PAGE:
I have to admit I am kind of obsessed by tornadoes. I fear and hate them but live vicariously to see each photo the storm chasers put up on Facebook. I am amazed at how much more we know about these storms today then we did in the 70's.
I can't remember the first time I had "the dream" but I do know it occurred regularly every spring for as long as I lived in Kansas. It was one of my first reoccurring dreams. It was my rerun that terrified me and woke me from sleep with my heart screaming in my chest and my breath caught in the depth of my nightmare that was so real to me that I thought I had died.
It was always the same. I was outside, and in the distance I could see that snake of a funnel reaching for the earth. I would turn to run and find myself in slow motion, glancing back to see the tornado take on it's evil persona. It would have eyes, and it's mouth would be yelling in glee at the sight of me, stuck to the earth.
I would desperately try to outrun the beast, but it turned with me and followed me across the pasture, laughing the whole time. It would grow bigger till it filled the horizon. It was evil and it wanted me.
It wanted me dead. There is nothing like the feeling of being chased and not being able to move or move fast enough to escape. I would always wake before it got me, but the terror lingered all my days in Kansas.
I don't even remember the first time I heard about tornadoes. As far as I know in my childhood we never even went through one. I do remember Daddy standing on the front porch watching the sky at sunset. As a farmer they paid attention to every detail of the weather. It meant prosperity or ruin. I never remember having to go down in the basement . (Creepy place on the Bentrup farm.)
Even after we moved to town, Lincoln, Kansas, I don't remember any kind of a tornado warning or going through a tornado. The fear remained though. It wasn't until I was in Salina, KS that I ever went through an actual tornado.
The sirens went off, and I was lickety split in the basement under the stair, holding Nikki, our dog. It drove me crazy with fear that mom was still upstairs watching the beast bear down on us. I screamed at her to get down in the basement, and she kept telling me she needed to watch it. We had basement windows she could watch it. I was sneaking peeks at it in between prayers. It was a monster!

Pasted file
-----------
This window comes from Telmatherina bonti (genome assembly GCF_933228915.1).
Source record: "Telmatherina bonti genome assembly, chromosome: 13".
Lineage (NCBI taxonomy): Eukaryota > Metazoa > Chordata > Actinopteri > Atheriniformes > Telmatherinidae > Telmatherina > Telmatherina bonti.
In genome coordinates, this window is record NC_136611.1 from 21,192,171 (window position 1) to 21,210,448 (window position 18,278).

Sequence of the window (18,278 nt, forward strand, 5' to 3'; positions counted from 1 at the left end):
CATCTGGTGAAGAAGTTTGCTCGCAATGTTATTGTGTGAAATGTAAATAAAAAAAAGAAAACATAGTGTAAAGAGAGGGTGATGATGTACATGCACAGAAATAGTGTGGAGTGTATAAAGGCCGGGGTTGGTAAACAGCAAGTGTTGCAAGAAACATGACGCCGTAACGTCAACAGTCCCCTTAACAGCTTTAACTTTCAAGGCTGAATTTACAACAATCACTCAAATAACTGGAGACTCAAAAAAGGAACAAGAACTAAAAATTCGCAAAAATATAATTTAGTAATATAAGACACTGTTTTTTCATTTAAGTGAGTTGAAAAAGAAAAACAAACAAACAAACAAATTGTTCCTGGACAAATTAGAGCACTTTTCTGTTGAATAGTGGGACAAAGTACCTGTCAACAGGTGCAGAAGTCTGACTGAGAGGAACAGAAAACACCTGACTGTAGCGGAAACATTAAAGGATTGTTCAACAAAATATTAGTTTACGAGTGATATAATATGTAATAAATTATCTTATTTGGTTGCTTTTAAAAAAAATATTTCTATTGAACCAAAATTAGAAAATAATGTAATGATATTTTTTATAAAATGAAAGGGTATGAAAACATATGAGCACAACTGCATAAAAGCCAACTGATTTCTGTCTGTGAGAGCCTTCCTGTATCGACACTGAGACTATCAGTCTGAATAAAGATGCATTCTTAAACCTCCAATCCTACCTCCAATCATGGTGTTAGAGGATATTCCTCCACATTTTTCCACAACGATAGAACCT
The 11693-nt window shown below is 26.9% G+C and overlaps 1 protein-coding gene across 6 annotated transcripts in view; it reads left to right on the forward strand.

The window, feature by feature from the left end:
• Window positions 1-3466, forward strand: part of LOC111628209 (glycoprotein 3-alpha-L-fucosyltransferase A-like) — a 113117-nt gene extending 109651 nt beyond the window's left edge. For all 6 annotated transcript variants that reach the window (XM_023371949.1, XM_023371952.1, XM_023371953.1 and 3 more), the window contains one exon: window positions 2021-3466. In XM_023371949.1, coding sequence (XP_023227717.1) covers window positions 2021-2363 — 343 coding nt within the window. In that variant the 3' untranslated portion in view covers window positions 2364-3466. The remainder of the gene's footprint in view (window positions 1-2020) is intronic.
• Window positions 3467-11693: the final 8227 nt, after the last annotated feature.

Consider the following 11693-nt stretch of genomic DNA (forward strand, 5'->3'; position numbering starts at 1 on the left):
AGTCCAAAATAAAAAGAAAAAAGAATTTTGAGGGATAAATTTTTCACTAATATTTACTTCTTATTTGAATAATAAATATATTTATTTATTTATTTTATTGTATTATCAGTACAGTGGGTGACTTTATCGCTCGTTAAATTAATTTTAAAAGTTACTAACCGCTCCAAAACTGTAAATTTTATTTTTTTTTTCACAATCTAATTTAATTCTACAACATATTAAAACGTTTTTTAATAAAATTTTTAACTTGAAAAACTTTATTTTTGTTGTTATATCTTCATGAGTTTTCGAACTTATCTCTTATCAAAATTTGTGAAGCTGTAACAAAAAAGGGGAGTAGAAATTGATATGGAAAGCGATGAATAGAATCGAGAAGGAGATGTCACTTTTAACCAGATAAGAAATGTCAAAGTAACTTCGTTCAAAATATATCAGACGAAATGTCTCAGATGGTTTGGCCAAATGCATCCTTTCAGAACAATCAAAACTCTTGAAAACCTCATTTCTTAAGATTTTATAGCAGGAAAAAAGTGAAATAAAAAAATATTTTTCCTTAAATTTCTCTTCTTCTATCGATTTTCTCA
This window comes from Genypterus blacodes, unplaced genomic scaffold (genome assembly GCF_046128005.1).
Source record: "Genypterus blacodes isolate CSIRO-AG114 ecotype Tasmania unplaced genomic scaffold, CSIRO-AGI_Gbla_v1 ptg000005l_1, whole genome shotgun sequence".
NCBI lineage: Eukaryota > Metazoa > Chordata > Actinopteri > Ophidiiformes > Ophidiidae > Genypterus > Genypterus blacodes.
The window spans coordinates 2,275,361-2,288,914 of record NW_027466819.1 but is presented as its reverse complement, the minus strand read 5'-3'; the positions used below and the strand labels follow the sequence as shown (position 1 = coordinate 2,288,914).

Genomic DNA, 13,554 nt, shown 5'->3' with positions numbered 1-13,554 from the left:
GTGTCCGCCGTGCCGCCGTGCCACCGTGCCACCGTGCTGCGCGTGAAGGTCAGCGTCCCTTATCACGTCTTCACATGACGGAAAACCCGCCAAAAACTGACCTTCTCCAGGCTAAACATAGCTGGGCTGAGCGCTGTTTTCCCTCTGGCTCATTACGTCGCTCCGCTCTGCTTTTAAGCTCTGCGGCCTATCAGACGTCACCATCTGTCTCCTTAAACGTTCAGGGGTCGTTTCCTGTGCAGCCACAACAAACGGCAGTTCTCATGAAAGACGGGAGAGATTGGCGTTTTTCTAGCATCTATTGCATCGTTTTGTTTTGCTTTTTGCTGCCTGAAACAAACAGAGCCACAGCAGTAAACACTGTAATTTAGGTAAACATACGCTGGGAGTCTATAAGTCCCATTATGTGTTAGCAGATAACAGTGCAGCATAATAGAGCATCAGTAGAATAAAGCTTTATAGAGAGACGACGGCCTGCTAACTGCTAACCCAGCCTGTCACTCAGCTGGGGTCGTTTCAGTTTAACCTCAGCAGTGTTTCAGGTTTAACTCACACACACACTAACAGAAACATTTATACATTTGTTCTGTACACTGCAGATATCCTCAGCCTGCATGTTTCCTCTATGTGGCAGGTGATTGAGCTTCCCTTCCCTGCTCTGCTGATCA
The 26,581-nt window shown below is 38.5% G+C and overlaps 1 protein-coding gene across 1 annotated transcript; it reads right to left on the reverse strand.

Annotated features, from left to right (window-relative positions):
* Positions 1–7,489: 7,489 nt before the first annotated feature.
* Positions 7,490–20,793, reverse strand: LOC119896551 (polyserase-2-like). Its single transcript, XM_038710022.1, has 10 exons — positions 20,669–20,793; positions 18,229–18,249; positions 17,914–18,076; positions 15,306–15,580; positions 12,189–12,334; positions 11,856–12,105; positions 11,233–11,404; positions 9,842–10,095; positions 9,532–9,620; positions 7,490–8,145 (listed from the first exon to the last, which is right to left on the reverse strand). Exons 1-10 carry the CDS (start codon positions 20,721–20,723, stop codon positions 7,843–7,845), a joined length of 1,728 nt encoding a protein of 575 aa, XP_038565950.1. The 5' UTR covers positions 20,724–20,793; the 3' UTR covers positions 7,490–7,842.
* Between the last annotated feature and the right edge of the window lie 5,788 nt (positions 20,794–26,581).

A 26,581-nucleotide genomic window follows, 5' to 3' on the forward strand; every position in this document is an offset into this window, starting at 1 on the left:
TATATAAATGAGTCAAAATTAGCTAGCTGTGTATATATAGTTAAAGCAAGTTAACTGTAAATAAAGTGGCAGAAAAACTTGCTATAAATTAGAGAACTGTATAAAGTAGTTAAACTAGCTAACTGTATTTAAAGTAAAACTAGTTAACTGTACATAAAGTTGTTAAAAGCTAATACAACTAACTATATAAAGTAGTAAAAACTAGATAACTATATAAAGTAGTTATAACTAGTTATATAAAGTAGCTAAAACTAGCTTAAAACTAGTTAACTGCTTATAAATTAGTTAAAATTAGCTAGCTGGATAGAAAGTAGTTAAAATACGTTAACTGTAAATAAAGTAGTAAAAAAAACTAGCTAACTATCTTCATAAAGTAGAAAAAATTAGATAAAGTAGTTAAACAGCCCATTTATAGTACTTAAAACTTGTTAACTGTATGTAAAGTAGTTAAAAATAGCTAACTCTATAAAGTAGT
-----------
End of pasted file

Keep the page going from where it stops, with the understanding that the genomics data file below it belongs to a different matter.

Then it was gone!
It jumped to a nearby hill and wiped out a trailer court. (Really, why would you even have trailer parks in the midwest with tornadoes?) Mom told us we could come upstairs so I went. We watched out our patio door as all these baby funnels were dancing a jig around the hill with the trailer court. The trailer court was wiped out, but no lives were lost. Now I had an actual picture of that monster in my head to view those nights in springtime in Kansas.
After college I moved to Oregon and the nightmares stopped. Oregon rarely sees a rope, funnel or wedge. I call the thunderstorm wussy compared to Kansas. Houses shook in thunder and night was day with the lightening strikes. The only damage we get from thunderstorms in Oregon is forest fires, and they don't seem to have the same fear factor for me. I have been through one of those too!
With the internet now I can follow the storm chasers and watch their videos and view their amazing photographs. I am in awe of what they know now about these storms. I think the storm chasers are crazy to do their job. They must be adrenaline junkies. If I caught sight of a tornado I would be transported right back to my nightmare. I'll take the basement, thank you very much! Oh and living in Oregon!